from their most recent analysis  80)


"Exxon does predict a few other major shifts in energy demand. Natural gas is expected to displace coal as the second most important worldwide fuel by 2020.

Exxon has already acted on that projection: Last year it completed a $31 billion purchase of the natural gas producer XTO.

The shift to natural gas is being driven by new drilling technology that allows companies to tap huge reserves of natural gas. And Exxon expects that clean air and climate change regulations around the world will make coal more expensive."


Complete pdf ... "Natural Gas Adapts to Growing Needs," p. 44.

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So unless coal is outlawed, NG prices will be competing with coal prices? How can that be good news..

Besides, it will do nothing to reduce our dependence on foreign produced oil...


Imagine the outcry from the public when electric bills start exceeding the price of mortgage payments..

PG - Try reading first, then thinking, then thinking some more, then think awhile longer, and then maybe, MAYBE, responding/posting. 


And thanks for the (inflammatory) thoughts,  80)

Thanks for your inflammatory reply....


The shift to natural gas is being driven by new drilling technology that allows companies to tap huge reserves of natural gas. And Exxon expects that clean air and climate change regulations around the world will make coal more expensive."


Isn't that the "gist" of the article?

There's no free lunch. Getting rid of the cheap energy (coal) or driving it's price up through regulation will drive electric bills through the roof unless NG prices stay low.

"Imagine the outcry from the public when electric bills start exceeding the price of mortgage payments..."


I guess you consider that last part a sensibly reasoned comment, huh?


Upon further reading you might discover that Exxon expects NG to replace coal ONLY as being second to oil.  No mention is made of getting rid of the cheap energy (coal).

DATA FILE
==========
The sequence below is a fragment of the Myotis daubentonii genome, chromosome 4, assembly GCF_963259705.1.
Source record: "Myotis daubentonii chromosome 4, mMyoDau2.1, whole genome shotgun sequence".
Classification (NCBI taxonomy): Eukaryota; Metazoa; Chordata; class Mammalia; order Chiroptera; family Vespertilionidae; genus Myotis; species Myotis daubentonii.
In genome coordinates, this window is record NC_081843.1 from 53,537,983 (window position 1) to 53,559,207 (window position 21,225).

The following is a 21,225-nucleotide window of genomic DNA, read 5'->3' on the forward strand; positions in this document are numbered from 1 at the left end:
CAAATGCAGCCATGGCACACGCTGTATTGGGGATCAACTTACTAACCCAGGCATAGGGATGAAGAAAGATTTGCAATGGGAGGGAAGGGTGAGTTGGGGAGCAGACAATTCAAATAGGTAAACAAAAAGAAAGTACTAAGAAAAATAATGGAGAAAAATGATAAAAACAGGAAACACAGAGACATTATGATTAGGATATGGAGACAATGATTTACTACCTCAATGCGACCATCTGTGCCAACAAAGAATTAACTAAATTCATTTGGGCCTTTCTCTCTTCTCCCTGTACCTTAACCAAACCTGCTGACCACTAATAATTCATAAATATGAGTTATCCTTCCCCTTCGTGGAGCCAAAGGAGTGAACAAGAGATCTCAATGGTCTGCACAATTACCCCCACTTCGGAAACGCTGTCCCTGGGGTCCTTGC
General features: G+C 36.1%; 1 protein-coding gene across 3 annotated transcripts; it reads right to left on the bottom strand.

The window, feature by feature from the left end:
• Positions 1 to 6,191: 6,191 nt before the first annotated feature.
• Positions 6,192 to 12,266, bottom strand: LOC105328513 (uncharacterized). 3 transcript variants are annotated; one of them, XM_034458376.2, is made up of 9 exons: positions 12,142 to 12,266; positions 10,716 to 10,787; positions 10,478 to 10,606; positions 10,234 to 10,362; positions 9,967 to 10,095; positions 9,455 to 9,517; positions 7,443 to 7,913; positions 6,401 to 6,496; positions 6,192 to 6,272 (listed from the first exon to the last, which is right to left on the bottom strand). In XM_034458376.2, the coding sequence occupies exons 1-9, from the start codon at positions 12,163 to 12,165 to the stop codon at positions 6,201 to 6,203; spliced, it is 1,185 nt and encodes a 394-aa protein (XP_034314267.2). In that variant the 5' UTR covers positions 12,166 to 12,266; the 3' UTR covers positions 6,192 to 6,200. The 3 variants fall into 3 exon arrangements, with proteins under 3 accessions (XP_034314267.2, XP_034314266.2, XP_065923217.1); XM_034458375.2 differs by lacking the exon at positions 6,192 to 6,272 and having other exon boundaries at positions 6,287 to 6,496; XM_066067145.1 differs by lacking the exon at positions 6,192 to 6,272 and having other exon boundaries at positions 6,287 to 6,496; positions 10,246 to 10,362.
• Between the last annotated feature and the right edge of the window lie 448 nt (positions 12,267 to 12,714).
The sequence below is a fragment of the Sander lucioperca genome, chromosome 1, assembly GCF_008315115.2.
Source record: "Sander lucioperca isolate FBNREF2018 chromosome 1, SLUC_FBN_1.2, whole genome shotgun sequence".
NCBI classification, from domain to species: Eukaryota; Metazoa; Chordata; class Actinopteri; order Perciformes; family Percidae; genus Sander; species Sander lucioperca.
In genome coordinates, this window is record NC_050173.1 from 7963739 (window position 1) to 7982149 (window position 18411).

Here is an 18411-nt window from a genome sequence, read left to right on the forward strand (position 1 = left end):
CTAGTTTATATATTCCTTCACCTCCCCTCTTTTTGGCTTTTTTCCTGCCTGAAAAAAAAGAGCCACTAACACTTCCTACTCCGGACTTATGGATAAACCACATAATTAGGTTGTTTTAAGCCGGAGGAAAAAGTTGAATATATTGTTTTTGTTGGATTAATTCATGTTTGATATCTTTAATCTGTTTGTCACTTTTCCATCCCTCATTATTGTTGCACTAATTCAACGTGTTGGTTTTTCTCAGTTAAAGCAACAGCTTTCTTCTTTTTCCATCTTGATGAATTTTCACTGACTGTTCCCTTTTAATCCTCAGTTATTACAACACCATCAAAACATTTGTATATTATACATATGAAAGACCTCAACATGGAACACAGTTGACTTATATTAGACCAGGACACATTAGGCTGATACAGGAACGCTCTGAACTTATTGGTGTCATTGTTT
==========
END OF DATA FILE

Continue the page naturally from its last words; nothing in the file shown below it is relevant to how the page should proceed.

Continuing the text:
Why don't you quit using statements like "through the roof" without any data to back it up. Coal to gas switching has been going on for the last year. NG could go to $7 or $8 and electricity would not "go through the roof." There are many studies (most done in connection with proposed cap and trade legislation that indicate relative modest electricity increases as a result of putting a price on carbon--which is dead politically!

You haven't seen drilling in the Haynesviile or Marcellus like you would see with $7 NG.

First, Exxon is not saying that NG will replace coal. They are saying that NG will move up and become second in energy production to oil. Coal will still remain a major supplier of energy throughout the world and be third on the list.

Exxon has people on staff that do nothing but analyze markets and trends. They don't sub that out. Its all done in house by staff people and they are very deliberate. If Exxon makes a move in an area, you can take it to the bank that the trend and market is going in that direction. This publication by them and the buy up of XTO at the price they paid supports that. It means that Exxon believes that NG  will be plentiful and the market will go more to gas rather than coal in the long term primarily because of Gov. Regulation of coal and the abundance of NG. They don't deal in products or markets that are quick to spike and then fade. Again, what they are saying and doing has nothing to do with the price going through the ceiling. I don't think they see that happening and I don't understand how the thought or the logic of that got started in this thread. Personally, I think we see a 100+ (probably much longer) year supply of gas on a world wide basis and the price should remain fairly steady for a long period. That will be good for the economy in general. What we see in current discoveries of shale gas is only the tip of the iceberg so to speak.  There will be other discoveries in other shales in other parts of the country and the world that will make the current discoveries in our area seem small. This is still a developing technology that is in its infancy as for as discovering, developing and producing gas from shale on a world wide basis and if you read the publication closely Exxon looks like it plans to be a long term player on a global rather than a local scale as far as NG is concerned. 

Thank you, Joe and w. r., for the thoughts.  That NG will replace coal as being second to coal is clearly stated in the second sentence that I copied & pasted.


"Natural gas is expected to displace coal as the second most important worldwide fuel by 2020."